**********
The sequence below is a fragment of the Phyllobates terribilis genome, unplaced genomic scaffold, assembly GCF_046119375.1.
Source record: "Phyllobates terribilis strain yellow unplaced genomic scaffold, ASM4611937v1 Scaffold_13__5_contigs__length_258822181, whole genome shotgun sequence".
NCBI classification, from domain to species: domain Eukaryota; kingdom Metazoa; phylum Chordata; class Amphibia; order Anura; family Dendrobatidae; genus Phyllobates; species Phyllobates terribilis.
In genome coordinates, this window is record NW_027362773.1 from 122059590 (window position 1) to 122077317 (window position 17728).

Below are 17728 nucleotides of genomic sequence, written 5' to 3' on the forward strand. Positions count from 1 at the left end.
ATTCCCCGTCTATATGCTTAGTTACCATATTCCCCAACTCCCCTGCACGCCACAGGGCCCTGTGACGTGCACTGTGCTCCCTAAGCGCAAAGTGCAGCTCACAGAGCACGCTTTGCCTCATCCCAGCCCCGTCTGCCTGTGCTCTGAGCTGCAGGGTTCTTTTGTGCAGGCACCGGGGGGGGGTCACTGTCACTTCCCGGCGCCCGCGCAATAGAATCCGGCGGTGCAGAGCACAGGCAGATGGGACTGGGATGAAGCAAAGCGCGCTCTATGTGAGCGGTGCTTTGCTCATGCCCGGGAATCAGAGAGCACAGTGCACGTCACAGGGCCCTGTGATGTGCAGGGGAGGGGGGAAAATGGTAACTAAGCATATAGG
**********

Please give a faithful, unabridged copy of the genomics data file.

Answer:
The sequence below is a fragment of the Phyllobates terribilis genome, unplaced genomic scaffold, assembly GCF_046119375.1.
Source record: "Phyllobates terribilis strain yellow unplaced genomic scaffold, ASM4611937v1 Scaffold_13__5_contigs__length_258822181, whole genome shotgun sequence".
NCBI classification, from domain to species: domain Eukaryota; kingdom Metazoa; phylum Chordata; class Amphibia; order Anura; family Dendrobatidae; genus Phyllobates; species Phyllobates terribilis.
In genome coordinates, this window is record NW_027362773.1 from 122059590 (window position 1) to 122077317 (window position 17728).

Below are 17728 nucleotides of genomic sequence, written 5' to 3' on the forward strand. Positions count from 1 at the left end.
ATTCCCCGTCTATATGCTTAGTTACCATATTCCCCAACTCCCCTGCACGCCACAGGGCCCTGTGACGTGCACTGTGCTCCCTAAGCGCAAAGTGCAGCTCACAGAGCACGCTTTGCCTCATCCCAGCCCCGTCTGCCTGTGCTCTGAGCTGCAGGGTTCTTTTGTGCAGGCACCGGGGGGGGGTCACTGTCACTTCCCGGCGCCCGCGCAATAGAATCCGGCGGTGCAGAGCACAGGCAGATGGGACTGGGATGAAGCAAAGCGCGCTCTATGTGAGCGGTGCTTTGCTCATGCCCGGGAATCAGAGAGCACAGTGCACGTCACAGGGCCCTGTGATGTGCAGGGGAGGGGGGAAAATGGTAACTAAGCATATAGG